POLITICS

Joe Biden Won the Election by Fewer than 50,000 Votes

Our broken electoral system makes the endless stress and confusion of razor-thin margins inevitable. But we can fix it.

The panic that enveloped the world on November 3, 2020 already feels like a bad dream.

Despite the best efforts of Bernie Sanders and others to prepare us for the inevitable chaos, the partisan divide between mail-in and in-person voting had the predictable effect last Tuesday.

As the in-person votes accumulated in several key states where mail-in totals were always going to be delayed, the sense that Donald Trump was outperforming expectations—and was likely to secure reelection—was pervasive.

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Culture Feature

If Wikipedia Were Honest: American "Democracy"

The shining light of American democracy—a beacon for the world—is actually a smoldering dumpster fire

American "Democracy."

Americans do not live in a democracy.

Right-wing pricks will tell you that's a good thing. They will say that America's founding father's—in their immense wisdom—established the United States as a Republic, not a democracy, specifically to avoid the danger of the unruly masses inflicting their tyrannical will on out-groups and minority populations.

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Culture Feature

Don't Let Kanye West on the Ballot in Wisconsin—14 Seconds Late Is Still Late

Thanks to the arcane nonsense of the Electoral College, Kanye West could swing the whole election in states like Wisconsin.

Kanye West isn't running for president, he's "walking for president."

Those are his own words in response to a question about whether he was trying to hurt the Biden Harris campaign's chances and thus help Donald Trump secure reelection. Some have taken that phrasing as a confirmation that Kanye is running as an intentional "spoiler" candidate.

Another possibility is that Kanye is being encouraged to campaign by various people who don't care about his mental health—who want to use him for Donald Trump's benefit. He could be going with the flow and "walking for president" while Republican political operatives lead him where they want him to go. Maybe Kanye never took off his MAGA hat after all...

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TV

Sean Spicer Is Basically RoboCop

Sean Spicer's character arc on Dancing With the Stars is ripped straight from RoboCop.

ABC

In a dystopian American future, a man who has lost everything and been shamed and brutalized beyond recognition is revived by a mega-corporation and brought back into society as both a hero of the people and a tool of fascism. Welcome to Dancing With the Stars starring Sean Spicer.

As disgraced ex-U.S. press secretary Sean Spicer glorbled his way around the dance floor to "Spice Up Your Life" by Spice Girls, the very fabric of reality collapsed around my computer screen. "Glorbled" isn't even a real word, but there's no other way to capture the alienness of witnessing Sean Spicer gleefully smacking bongos in a frilly, lime green top and dumpy, ill-fitting slacks. This is a man who used his official position as the White House mouthpiece to knowingly lie to the American public, and now that he's left the government in disgrace, we're watching him crotch slide. Excuse my language, but what the f*ck is wrong with us?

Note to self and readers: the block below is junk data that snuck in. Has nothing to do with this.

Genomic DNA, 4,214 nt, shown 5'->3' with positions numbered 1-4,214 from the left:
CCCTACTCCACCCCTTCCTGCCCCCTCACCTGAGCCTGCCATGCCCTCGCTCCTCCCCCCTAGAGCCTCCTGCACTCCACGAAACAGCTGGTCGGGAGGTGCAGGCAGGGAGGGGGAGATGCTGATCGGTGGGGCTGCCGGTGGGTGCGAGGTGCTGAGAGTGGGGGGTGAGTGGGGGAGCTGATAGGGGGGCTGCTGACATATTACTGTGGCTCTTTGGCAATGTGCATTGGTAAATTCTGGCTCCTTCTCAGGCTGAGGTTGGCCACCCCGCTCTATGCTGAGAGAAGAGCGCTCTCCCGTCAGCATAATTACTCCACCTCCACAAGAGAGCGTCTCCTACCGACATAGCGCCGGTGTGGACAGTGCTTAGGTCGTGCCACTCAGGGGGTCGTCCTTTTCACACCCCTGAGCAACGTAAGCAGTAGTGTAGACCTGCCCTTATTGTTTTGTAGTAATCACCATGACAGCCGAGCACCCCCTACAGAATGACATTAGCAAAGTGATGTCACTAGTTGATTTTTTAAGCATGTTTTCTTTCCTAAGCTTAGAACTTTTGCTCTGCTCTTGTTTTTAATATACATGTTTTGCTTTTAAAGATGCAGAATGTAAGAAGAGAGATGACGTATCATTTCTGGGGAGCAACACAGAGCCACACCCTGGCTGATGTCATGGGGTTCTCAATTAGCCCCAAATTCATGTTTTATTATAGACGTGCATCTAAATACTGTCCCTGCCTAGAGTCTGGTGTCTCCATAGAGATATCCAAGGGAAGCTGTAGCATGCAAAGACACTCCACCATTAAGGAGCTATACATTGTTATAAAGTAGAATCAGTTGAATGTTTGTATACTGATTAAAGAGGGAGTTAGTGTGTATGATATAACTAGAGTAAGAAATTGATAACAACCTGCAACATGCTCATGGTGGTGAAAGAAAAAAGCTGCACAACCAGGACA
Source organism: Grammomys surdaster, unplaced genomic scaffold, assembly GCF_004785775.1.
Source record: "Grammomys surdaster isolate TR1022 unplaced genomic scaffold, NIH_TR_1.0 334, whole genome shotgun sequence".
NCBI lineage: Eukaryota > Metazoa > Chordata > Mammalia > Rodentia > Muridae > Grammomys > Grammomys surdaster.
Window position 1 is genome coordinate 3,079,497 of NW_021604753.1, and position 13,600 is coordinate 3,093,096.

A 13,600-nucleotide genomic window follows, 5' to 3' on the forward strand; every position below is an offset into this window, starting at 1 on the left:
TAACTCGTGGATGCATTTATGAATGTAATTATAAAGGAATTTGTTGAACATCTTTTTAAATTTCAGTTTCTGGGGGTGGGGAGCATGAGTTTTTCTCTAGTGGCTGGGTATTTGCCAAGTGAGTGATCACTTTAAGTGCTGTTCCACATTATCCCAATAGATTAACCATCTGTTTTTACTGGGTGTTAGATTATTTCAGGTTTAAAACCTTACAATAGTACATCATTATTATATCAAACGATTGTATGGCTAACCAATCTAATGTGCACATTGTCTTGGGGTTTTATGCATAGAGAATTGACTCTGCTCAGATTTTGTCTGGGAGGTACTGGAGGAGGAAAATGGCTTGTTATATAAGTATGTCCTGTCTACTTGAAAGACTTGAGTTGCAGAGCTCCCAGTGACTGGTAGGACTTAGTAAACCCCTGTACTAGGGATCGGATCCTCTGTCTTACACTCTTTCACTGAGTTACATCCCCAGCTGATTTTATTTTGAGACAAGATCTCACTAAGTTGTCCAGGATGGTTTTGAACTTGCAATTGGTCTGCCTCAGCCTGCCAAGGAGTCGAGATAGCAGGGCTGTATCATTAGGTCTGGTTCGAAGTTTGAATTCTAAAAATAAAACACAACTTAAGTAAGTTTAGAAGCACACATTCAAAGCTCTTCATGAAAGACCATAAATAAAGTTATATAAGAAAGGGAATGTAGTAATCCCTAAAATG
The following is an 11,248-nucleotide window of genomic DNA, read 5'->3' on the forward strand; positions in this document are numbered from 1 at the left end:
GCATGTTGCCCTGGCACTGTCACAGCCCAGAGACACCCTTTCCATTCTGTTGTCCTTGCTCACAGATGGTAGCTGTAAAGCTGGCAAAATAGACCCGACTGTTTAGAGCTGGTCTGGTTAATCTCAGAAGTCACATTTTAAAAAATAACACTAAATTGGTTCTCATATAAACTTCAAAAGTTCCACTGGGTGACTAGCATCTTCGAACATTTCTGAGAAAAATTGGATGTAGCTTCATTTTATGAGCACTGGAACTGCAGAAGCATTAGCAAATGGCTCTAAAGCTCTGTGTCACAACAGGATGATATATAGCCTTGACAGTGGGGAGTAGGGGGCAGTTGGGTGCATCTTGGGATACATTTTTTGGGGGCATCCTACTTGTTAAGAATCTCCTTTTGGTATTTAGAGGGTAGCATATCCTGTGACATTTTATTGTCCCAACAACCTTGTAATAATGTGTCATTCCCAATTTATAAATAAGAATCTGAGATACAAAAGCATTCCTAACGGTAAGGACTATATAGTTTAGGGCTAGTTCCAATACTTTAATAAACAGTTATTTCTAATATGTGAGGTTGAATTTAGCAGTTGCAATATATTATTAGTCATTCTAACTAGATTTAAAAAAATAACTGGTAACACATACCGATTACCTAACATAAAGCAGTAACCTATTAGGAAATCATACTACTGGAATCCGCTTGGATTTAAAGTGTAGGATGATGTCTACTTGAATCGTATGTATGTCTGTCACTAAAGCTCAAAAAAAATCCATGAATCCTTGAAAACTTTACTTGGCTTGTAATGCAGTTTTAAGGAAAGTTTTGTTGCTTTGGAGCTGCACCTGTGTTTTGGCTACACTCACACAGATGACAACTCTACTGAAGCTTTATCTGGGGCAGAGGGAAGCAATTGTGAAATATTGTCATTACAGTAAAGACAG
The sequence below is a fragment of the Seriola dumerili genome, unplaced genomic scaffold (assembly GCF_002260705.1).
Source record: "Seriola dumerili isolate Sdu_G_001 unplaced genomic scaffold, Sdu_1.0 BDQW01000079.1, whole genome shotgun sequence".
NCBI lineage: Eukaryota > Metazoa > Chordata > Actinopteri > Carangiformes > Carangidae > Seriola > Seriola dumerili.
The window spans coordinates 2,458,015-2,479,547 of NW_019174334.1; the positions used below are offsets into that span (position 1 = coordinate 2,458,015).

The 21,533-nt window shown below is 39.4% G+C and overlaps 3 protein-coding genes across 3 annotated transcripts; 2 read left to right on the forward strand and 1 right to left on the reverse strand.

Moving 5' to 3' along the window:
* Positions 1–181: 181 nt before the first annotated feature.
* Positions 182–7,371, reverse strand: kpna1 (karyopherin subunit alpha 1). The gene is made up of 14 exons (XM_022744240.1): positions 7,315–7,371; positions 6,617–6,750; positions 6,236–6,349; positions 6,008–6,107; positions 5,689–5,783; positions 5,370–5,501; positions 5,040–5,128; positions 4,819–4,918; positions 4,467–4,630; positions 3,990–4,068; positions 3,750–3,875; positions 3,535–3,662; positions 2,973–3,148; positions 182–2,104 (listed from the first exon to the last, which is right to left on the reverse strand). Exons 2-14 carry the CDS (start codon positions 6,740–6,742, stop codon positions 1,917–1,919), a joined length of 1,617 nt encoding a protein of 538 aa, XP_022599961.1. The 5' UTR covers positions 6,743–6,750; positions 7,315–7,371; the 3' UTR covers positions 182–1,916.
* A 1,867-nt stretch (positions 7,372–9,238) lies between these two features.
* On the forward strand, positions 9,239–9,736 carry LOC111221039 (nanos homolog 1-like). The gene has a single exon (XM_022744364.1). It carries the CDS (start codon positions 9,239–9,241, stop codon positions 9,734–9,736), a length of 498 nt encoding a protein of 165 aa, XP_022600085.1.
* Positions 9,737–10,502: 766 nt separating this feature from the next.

Sean Spicer's Salsa – Dancing with the Stars www.youtube.com

Then it dawned on me. This premise is ripped straight from RoboCop, Paul Verhoeven's enduring 1987 cyberpunk-satire that warned against capitalism run amuck.

RoboCop takes place in a dystopian-future Detroit on the brink of collapse until a mega-corporation called Omni Consumer Products (OCP) steps in to save the day. OCP turns the once-downtrodden city into a bustling, high-end utopia and also takes control of the police force. So when Alex Murphy, one of the best officers on the force, gets brutally murdered in the line of duty, OCP uses his corpse as the test subject for an experimental cyborg program, reanimating him as RoboCop.

RoboCop quickly becomes a hero to the public, operating on three Prime Directives: Serve the public trust, protect the innocent, and uphold the law. But there's a secret fourth directive RoboCop doesn't know about: "Any attempt to arrest a senior officer of OCP results in shutdown." In short, RoboCop is designed to be a tool of corporate fascism, capable of reinforcing the ruling party's will while never turning against his creators, no matter what they do.

robocop Orion Pictures

Verhoeven's entire point in RoboCop is that corporations only care about social goodness to the extent of their ability to profit off it. ABC seems to be doing everything in their power to prove him right, and what better way to do that than by stealing RoboCop's character arc for Sean Spicer?

Like RoboCop, Sean Spicer is a man who has been brutalized by society. There are some differences, of course––Alex Murphy was very good at his job, while Sean Spicer was a total nincompoop––but for all intents and purposes, Sean Spicer's public image is battered and bloody, just like Alex Murphy's corpse after being torn apart by shotgun blasts.

Luckily for Spicer, ABC can rebuild him. They have the technology and, more importantly, a primetime TV slot. So just as OCP outfits Murphy's corpse with android technology and sends him out to patrol, ABC outfits Spicer in silly costumes and sends him out to dance. They hope that, in the same way the dystopian Detroit public came to love RoboCop, so, too, will the dystopian American public––most of whom ABC hopes have been lobotomized by the 24-hour news cycle––come to love goofy dancing Sean Spicer.

One would hope people could see through the charade and crush ABC's attempts to normalize a guy who literally defended Hitler. But I'm not so confident we can do that.